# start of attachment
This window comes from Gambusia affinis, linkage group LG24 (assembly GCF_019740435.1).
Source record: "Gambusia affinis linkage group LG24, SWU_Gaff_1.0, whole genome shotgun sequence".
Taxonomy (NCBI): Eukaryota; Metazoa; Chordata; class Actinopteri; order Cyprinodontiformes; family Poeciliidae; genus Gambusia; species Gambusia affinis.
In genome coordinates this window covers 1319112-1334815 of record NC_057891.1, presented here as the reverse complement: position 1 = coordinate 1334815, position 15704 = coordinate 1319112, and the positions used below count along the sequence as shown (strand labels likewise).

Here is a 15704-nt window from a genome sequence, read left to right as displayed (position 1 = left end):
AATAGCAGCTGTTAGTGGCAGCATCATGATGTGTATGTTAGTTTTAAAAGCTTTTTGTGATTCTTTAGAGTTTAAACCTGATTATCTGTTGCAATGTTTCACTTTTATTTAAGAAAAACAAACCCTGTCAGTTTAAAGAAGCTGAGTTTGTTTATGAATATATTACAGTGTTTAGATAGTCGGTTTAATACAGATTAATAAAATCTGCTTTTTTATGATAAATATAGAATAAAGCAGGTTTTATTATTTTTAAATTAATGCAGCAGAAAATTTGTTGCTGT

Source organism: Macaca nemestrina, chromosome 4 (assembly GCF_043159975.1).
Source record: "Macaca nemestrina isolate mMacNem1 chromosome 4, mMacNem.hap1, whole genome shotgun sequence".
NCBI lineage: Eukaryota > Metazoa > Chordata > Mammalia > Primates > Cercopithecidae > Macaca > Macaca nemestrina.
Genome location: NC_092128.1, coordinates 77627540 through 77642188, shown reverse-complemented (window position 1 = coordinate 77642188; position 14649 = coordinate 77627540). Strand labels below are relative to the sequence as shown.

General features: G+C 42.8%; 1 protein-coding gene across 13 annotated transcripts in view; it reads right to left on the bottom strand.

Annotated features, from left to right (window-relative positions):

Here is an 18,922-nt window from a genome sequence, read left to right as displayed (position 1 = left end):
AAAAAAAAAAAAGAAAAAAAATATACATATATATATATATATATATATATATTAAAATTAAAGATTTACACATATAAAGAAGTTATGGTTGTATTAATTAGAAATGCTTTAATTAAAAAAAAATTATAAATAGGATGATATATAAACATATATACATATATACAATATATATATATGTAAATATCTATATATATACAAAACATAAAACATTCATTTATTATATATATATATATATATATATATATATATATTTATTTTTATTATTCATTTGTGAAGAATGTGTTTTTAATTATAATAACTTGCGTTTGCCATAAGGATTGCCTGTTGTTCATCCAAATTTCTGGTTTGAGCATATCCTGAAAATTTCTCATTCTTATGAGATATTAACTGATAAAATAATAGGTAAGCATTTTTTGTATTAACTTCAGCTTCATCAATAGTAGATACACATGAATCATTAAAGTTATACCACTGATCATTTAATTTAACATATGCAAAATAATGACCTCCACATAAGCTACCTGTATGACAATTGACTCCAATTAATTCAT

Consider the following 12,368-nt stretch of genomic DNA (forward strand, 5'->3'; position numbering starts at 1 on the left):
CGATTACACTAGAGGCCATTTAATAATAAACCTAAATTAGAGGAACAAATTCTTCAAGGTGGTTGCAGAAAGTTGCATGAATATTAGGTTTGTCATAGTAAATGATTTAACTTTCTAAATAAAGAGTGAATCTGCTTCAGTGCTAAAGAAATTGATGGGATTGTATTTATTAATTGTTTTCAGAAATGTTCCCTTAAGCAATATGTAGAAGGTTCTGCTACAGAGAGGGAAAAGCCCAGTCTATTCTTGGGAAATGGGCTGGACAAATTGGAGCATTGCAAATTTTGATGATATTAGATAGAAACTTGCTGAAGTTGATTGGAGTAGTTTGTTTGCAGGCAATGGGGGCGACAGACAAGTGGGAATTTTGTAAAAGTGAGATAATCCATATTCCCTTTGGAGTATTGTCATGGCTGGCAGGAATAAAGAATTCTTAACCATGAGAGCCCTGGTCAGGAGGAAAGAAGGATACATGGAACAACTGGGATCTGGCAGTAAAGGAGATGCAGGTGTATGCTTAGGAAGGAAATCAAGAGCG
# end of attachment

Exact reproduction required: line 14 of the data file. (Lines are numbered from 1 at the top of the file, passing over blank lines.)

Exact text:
AAAAAAAAAAAAGAAAAAAAATATACATATATATATATATATATATATATATTAAAATTAAAGATTTACACATATAAAGAAGTTATGGTTGTATTAATTAGAAATGCTTTAATTAAAAAAAAATTATAAATAGGATGATATATAAACATATATACATATATACAATATATATATATGTAAATATCTATATATATACAAAACATAAAACATTCATTTATTATATATATATATATATATATATATATATATATTTATTTTTATTATTCATTTGTGAAGAATGTGTTTTTAATTATAATAACTTGCGTTTGCCATAAGGATTGCCTGTTGTTCATCCAAATTTCTGGTTTGAGCATATCCTGAAAATTTCTCATTCTTATGAGATATTAACTGATAAAATAATAGGTAAGCATTTTTTGTATTAACTTCAGCTTCATCAATAGTAGATACACATGAATCATTAAAGTTATACCACTGATCATTTAATTTAACATATGCAAAATAATGACCTCCACATAAGCTACCTGTATGACAATTGACTCCAATTAATTCAT